In other words, this being nonfiction, I didn't really get a choice. History has already cast Redford playing more than one of my characters!

What is a one-sentence synopsis of your book?
When Montana ran out of frontier, its unique history really began.

How long did it take you to write the first draft of your manuscript?
This is designed as a collection of previously-published magazine articles, so it's not like I started writing a novel and finished the following Tuesday. Still, in collecting the pieces, I was stunned to find that I've been writing magazine articles on Montana history and culture for more than 20 years! It seems like an absurdly long amount of time, even to finish a book.

What other books would you compare this story to within your genre?
While putting it together, I was reading historian Jill LePore's collection of wonderful New Yorker essays, The Story of America. (Also Michael Lewis’ Boomerang, but that covers only the “essay” genre.) And when it comes to Montana history, I think all books need to be compared to Joseph Kinsey Howard’s High, Wide, and Handsome.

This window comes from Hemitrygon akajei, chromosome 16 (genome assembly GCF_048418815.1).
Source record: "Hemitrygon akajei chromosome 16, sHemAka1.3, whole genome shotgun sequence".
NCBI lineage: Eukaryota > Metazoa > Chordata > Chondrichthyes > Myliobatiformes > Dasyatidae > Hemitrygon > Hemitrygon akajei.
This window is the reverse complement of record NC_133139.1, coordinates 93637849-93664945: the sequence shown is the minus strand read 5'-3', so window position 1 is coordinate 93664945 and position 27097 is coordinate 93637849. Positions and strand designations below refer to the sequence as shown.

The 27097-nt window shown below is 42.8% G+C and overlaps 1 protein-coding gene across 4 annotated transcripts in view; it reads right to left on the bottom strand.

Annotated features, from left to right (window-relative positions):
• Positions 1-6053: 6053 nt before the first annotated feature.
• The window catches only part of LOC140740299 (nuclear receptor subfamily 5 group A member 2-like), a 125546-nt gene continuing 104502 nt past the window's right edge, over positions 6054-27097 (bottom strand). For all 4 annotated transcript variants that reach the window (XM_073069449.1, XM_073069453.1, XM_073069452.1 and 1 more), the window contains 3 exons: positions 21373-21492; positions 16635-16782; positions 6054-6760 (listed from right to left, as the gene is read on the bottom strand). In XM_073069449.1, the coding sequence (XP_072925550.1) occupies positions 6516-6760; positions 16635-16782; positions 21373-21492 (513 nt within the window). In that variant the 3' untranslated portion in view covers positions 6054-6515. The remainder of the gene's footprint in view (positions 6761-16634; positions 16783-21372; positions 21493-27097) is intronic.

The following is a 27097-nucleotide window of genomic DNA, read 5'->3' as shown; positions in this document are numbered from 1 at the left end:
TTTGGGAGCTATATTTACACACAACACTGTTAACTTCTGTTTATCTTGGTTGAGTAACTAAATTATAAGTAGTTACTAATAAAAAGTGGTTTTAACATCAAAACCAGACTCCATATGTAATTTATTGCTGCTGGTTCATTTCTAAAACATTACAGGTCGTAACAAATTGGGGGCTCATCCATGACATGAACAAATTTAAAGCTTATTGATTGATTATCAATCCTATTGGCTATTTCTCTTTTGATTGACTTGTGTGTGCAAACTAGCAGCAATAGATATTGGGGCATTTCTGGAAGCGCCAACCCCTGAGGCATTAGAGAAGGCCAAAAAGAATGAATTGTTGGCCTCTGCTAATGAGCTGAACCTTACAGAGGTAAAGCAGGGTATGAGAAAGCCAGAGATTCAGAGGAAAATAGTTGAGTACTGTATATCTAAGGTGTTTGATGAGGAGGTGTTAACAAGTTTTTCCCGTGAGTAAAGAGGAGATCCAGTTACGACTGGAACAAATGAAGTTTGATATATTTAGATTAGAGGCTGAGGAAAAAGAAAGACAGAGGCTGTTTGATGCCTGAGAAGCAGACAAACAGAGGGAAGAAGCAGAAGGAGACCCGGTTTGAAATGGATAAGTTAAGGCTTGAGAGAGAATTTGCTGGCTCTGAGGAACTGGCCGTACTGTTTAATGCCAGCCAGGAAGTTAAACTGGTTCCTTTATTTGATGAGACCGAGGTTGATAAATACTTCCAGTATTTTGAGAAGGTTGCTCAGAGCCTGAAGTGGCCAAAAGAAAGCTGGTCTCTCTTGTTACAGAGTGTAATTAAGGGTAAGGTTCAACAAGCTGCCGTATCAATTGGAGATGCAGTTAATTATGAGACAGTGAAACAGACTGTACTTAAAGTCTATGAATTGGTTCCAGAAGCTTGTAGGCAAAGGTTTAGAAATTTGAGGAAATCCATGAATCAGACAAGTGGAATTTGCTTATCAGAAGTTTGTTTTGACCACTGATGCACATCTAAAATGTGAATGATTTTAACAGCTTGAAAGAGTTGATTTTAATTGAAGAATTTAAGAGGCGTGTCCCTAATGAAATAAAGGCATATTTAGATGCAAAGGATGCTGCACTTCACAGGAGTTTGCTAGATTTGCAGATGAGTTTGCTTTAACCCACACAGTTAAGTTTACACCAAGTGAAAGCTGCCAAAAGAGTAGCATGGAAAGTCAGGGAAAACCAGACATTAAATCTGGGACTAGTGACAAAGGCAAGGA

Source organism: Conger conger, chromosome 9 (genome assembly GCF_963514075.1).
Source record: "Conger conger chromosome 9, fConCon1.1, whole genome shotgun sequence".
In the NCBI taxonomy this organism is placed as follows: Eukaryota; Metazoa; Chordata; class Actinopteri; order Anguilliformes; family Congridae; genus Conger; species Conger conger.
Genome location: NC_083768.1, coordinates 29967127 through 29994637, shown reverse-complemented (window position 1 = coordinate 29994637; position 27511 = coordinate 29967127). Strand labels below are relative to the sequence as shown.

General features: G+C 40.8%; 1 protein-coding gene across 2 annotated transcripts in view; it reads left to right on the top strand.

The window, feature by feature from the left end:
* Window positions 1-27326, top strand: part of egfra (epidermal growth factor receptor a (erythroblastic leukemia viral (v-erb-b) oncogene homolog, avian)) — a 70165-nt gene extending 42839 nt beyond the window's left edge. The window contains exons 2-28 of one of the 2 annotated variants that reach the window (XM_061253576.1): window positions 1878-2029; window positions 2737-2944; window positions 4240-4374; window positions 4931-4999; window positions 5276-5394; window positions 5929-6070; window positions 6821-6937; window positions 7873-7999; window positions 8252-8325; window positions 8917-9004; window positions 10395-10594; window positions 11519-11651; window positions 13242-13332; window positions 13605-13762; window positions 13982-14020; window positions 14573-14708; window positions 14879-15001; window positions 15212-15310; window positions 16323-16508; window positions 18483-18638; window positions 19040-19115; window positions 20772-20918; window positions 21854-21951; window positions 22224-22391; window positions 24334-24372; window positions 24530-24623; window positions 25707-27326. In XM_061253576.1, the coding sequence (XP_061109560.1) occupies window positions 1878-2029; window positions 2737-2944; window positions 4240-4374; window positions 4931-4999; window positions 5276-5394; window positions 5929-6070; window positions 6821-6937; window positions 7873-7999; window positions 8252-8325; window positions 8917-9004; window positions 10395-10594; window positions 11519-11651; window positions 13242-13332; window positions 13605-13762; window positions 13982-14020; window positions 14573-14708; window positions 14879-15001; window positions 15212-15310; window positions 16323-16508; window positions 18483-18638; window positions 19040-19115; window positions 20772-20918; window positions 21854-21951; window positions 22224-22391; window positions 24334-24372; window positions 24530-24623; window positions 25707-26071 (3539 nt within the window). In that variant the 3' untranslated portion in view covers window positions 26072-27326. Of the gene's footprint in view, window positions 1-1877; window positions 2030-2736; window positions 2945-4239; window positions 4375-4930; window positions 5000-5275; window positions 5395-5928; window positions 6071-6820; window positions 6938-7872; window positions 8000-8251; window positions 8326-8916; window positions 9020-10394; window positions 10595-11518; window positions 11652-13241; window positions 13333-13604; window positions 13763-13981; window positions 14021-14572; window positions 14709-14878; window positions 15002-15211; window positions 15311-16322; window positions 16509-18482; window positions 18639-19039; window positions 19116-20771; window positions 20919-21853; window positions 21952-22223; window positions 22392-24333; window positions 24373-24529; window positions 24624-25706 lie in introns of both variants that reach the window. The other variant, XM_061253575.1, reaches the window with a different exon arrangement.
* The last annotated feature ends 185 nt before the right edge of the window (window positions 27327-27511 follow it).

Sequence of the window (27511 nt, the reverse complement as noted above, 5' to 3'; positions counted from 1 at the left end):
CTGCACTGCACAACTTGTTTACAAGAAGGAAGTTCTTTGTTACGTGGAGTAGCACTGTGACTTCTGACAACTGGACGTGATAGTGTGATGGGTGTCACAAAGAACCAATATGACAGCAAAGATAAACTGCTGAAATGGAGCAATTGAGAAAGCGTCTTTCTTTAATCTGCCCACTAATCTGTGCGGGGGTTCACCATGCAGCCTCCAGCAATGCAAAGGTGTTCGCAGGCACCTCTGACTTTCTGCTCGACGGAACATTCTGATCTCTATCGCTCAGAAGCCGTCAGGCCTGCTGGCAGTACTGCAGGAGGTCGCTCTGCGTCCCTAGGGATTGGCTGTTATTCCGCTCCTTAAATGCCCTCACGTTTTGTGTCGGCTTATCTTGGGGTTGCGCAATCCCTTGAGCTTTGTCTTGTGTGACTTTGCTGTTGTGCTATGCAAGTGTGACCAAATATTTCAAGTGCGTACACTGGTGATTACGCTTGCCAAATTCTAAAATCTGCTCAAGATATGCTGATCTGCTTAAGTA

Who or what inspired you to write this book?
The editor called me! Will McKay of The History Press asked if I'd ever considered such a collection. Since I hadn't yet realized that I'd been doing this for 20 years, my first reaction was that I didn't have enough material. But when I took a closer look -- and got commissions for three brand-new pieces -- it turned out he was right. Any piece of writing improves when it's cut, so I'm happy to report that after I collected everything, we cut more than 20 percent of it.